Patients calling NHS 111 are being left waiting for operators to answer 20 times longer than the expected time, according to new figures.
The service aims for calls to be answered in less than 20 seconds on average but the latest provisional data shows the average answer time in July was 395 seconds, or six and a half minutes.
Only 43.2 per cent of all calls were answered within one minute, down from 52 per cent in January, the Telegraph reports.
The NHS is seeking to bolster the 111 line ahead of what it expects to be an overwhelmingly busy winter period as an expected surge in fuel poverty threatens to increase the number of seasonal deaths.
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Amanda Pritchard, head of the NHS, told hospitals to start preparing public health campaigns to help “minimise” pressure on A&E departments over winter.
Ms Pritchard said in a letter to hospital bosses that planning had begun earlier than usual as “pressure on the NHS is likely to be substantial, particularly in urgent and emergency care”.
An appendix to the letter asks hospitals to “implement your winter communications strategy to support the public to minimise pressures on urgent and emergency services”.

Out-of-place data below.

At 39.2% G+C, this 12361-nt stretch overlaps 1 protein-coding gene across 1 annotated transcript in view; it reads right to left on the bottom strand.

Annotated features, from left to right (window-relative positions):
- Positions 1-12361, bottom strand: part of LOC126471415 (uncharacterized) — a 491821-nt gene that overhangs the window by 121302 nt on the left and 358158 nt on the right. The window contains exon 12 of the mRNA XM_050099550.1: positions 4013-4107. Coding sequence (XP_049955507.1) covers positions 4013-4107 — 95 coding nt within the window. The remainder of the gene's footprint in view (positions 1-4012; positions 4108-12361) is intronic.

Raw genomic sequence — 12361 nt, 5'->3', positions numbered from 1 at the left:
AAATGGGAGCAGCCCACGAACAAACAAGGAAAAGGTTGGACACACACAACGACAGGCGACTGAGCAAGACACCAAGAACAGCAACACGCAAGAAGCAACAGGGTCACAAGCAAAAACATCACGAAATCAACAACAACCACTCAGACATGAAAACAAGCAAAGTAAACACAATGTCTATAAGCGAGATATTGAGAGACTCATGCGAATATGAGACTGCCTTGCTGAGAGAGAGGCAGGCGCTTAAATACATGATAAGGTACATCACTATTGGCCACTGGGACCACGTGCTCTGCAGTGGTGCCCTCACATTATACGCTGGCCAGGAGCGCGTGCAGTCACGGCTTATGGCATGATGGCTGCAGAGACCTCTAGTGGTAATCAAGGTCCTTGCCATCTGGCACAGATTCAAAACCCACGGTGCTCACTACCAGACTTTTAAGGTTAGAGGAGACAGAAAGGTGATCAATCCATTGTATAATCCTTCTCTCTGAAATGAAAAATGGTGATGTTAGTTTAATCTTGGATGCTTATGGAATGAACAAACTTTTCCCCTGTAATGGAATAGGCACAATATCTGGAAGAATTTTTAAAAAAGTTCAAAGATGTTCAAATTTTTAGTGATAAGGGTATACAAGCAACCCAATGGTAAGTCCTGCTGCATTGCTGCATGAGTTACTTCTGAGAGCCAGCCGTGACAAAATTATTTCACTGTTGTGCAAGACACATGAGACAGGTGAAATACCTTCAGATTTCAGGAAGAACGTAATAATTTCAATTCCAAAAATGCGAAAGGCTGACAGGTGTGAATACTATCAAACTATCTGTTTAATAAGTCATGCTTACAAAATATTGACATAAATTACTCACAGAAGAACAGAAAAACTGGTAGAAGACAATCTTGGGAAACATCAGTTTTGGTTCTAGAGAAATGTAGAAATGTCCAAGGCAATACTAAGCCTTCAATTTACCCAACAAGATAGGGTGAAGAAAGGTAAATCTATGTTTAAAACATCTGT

The health service is planning a renewed “Help Us Help You” campaign launching later this year will remind the public to only use 999 and A&E in case of genuine emergencies.
An NHS spokesperson said: “As is the case every winter, the NHS will encourage people to use NHS 111 for urgent medical help and as ever, and people who need A&E or 999 should use those services – we will deliver the usual Help Us Help You campaign later in the year to support people to access this care.
“The NHS has already announced plans to significantly increase hospital capacity and resilience ahead of winter, in addition to a new contract with St John Ambulance to provide extra support.”
NHS 111 is a helpline and online service for medical advice that should be used in situations that are not life-threatening but require immediate attention.